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Chapter 26: Numbers Are Absolute

Sirens whined and people scrambled with hurky-jerky moves in the whirl of blue and red lights. The bright flashes hurt Lilly’s eyes. She looked away, up at the calmer heavens where stars were fading into the dawn. That wasn’t the sun rising, but the glow from the burning warehouse, now a crematorium.

Struggling for air she lay flat on her back in the street with the asphalt grinding into her boney hips and elbows. How did she get here?

Groaning, Lilly propped herself up and looked around. What she saw would stay with her for the rest of her life.

Bodies—they were lined up in two parallel rows—the injured and charred remains, spilled down the center of the street.

She slapped both hands over her face and after several seconds, peeked through her spread fingers. It took a moment to make sense of it. Which line am I in?

The moans and the stench coming from a person three feet away answered that question. Vomit rose and fell in the back of her mouth. She gagged. She watched as if she were a ghost hovering above the tragedy as firemen carried people out of the smoldering warehouse and added them to the relevant rows.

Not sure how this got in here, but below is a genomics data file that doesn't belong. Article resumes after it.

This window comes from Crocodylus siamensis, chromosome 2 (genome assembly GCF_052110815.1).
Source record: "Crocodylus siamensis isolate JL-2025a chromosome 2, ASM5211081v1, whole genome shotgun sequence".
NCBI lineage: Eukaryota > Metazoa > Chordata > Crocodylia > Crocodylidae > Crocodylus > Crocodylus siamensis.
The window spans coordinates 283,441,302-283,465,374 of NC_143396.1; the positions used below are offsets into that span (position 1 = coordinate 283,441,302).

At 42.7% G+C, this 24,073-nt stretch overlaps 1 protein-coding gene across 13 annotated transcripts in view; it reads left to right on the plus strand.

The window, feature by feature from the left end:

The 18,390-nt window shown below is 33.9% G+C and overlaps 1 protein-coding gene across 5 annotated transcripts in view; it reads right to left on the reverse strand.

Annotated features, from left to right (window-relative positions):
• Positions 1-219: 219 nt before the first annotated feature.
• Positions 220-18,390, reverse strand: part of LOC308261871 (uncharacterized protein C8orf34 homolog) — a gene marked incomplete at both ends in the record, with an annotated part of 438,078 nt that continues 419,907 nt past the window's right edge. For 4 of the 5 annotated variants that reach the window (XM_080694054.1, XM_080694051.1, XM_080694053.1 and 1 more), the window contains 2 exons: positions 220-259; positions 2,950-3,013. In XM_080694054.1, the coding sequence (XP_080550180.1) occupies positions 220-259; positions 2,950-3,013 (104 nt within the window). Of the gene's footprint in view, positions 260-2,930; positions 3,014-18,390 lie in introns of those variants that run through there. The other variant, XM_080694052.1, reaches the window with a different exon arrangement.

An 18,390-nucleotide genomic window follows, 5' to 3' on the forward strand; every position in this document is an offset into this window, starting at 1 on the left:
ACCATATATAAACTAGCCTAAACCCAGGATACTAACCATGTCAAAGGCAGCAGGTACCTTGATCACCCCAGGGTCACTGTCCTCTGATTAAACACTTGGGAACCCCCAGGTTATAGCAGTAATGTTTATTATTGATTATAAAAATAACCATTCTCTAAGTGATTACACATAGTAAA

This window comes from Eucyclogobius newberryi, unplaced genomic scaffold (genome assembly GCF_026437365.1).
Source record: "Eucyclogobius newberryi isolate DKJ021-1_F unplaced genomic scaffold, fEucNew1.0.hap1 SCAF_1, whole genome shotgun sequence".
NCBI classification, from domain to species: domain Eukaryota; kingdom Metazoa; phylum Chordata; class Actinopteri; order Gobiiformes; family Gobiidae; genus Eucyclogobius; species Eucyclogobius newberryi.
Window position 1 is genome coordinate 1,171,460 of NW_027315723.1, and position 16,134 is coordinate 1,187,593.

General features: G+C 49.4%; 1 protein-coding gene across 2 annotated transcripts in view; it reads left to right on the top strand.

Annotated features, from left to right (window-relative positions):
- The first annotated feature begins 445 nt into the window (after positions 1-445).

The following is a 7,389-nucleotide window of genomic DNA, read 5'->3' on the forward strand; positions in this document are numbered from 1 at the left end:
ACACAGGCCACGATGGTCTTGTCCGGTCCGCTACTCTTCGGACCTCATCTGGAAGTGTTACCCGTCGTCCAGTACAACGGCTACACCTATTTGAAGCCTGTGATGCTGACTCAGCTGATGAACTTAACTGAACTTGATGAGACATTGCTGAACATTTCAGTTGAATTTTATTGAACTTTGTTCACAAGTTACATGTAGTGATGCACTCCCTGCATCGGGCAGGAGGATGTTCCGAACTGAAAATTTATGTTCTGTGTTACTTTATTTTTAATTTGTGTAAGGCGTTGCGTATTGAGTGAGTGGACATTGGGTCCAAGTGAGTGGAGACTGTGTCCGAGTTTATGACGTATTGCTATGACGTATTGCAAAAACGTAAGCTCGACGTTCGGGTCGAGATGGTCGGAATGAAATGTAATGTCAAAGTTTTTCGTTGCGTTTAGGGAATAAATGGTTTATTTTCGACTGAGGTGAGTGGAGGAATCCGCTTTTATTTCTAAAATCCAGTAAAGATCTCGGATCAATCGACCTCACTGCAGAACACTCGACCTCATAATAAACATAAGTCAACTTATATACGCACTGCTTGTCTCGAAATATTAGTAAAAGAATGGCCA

A man wearing a yellow reflective vest rushed over, kneeled, and wrapped her in a blue blanket, the thin kind you get on airplanes. “You’re okay, little girl. You’re okay.” He pushed a mask over her face. “Just breath. Lie down. This will help.”

Lilly didn’t have the strength to disobey. She nodded, grateful, and pressed the mask tight over her mouth and nose, closed her eyes, and breathed deep. Sooner than she expected, the lung pain lost some of its bite and her spinning world slowed. The oxygen resuscitated reason. She recalled the dart that had made her mind and muscles to go fuzzy. She inhaled and exhaled in a rhythmic exchange to flush out the smoke and tranquilizer.